Dr. Catherine Jackson 9:35
Because both are hair and for men and women so for males and females within I don’t want to speak more specifically to the black community, more so than other bipoc communities. But our hair and our skin are very important to our overall and identity. And it doesn’t matter if you are a child or if you are an adult. This is an important thing. to us when we grow up, most of us grow up with that. But when you when she was talking about like the perms and the straightener, the hair and all of that, for some kids that can be traumatic in and of itself, because we’ve gone against the natural light texture like I get, I got natural textures. And these are braised their twist right now. And so but kind of going against that, so that we mesh in with the general society. And some people don’t want to do that. And so what’s been nice, in more recent years is seeing more appreciation, like us having more appreciation for like, you’ll see more women wearing their natural hair, and so on and so forth. So, in the US hairstyles have been so very stigmatized, like, kids will be sent home for certain hairstyles, some, some boys will have their hair like and wax, and on and on and be passed over for certain things in sports or in workwise. And some, some companies will say you can’t even wear your hair, particular way. So to work at a company, and then it goes to this whole thing with what’s presentable, what is professional, and by whose standards by the standards, because if, if I go to Africa, right, they’re not wearing their hair like yours, right? They’re wearing their hair and something even greater than going on here today. And that is professional for them. Wearing African cloths and prints that is professional. They’re so by whose standards and it’s not fair to people of color, when we try to push everybody into that same standard, what we need is more people to have more appreciation for all of the differences. Like I love seeing the ladies and I might be saying the the name of the thing like the Indian ladies, or they wear the hijab, I might be saying that wrong, though. And so please forgive me.

Amy Watson 12:10
I think that is I think that is how you say

Dr. Catherine Jackson 12:13
that, but then some people look at that. And then it is stigmatized, and it comes with a whole bunch of other negative connotations. So when you think about being a child, and you’re being attacked, period just being attacked, period is bad

Amy Watson 12:28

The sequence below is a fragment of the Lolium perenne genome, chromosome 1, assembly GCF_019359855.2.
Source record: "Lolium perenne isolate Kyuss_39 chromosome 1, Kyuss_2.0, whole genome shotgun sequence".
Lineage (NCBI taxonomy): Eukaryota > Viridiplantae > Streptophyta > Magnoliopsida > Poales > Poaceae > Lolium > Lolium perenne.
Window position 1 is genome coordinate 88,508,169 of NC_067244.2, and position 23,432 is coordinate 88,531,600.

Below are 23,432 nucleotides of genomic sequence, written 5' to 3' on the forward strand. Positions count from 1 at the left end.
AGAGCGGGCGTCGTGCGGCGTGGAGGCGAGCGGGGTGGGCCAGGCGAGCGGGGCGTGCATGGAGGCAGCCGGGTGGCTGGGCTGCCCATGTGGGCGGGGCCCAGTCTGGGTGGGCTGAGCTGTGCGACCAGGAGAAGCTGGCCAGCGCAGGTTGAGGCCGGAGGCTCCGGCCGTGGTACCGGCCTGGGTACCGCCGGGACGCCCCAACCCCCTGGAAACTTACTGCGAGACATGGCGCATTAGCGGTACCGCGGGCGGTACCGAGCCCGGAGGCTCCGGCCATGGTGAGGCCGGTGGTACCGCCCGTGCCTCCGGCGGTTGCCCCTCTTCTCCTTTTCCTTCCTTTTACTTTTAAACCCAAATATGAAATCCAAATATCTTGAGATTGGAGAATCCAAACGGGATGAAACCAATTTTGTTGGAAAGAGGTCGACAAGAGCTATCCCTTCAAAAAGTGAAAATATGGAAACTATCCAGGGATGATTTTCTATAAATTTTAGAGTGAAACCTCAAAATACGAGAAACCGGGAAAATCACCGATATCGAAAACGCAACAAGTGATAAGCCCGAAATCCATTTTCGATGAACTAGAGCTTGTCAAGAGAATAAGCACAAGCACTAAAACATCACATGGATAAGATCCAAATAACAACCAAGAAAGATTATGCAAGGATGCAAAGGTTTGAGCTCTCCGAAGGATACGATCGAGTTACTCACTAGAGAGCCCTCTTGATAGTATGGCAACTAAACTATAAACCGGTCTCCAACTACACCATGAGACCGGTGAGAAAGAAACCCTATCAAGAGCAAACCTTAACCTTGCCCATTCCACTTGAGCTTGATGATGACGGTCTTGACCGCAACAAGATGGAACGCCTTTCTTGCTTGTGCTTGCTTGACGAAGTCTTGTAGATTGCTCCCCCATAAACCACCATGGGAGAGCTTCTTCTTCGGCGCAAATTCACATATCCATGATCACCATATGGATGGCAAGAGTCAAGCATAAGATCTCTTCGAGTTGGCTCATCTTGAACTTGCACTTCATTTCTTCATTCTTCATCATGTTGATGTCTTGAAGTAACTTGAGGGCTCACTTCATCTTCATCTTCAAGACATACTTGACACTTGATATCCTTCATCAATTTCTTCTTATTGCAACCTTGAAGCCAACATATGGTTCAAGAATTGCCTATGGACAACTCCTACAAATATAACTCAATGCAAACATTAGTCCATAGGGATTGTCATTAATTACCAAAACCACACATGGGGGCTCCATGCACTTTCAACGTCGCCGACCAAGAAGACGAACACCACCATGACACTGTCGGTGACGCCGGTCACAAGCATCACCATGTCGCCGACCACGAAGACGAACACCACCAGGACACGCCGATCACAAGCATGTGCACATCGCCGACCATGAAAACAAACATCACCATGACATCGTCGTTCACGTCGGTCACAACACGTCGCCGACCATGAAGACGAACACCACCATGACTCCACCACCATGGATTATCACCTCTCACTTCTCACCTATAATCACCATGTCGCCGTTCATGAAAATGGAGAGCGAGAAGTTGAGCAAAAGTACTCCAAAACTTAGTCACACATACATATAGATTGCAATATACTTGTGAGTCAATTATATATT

isn’t. That’s an adverse childhood experience? Well, yeah.

Dr. Catherine Jackson 12:32
But then if you when you think about that you’re being attacked for what you look like. And something that makes you unique, that definitely brings about a lot of trauma. And because at that point, that’s when our you know, we’re at key ages where the brain is still developing, we’re still developing identity, we’re still trying to understand the world as a whole. And then it can just turn into some, at its worst, it can turn into self hate, but then it makes you feel like you’re not worthy, you’re not good enough. And then if it really eats away at you, from at the core, it starts to turn into self hate. Because then you don’t, you don’t feel pretty enough, you don’t feel like you’re good enough, you don’t feel like you know, you fit into this world, when really it is the world that that is not accommodating and accepting of you.

Amy Watson 13:25
And that is why we’re doing this, if one person listened to these episodes, and makes a change and understand, when she told me that we didn’t, it was not on video, my jaw dropped, like, I never in a million years would have thought about it. And it just made my brain go in so many different directions. And it made me know that we were doing the right thing by doing this series and because in to your point, first of all, you’re born with what you’re born with, right? So I’m born with blonde, semi wavy pain in the butt here that I have to straighten because it’s got enough weight to be, you know, it’s kind of in between I’m born with when I’m born with and so Malika went home that day thinking I was born broken, you know, this is how I was born here is not something that you can I mean, you can alter it, you can change it and you can do but but but this is this is who I am. This is how God made me I came to this world with this, these follicles of hair that are going to come all throughout my life. And so hair is something that you can’t change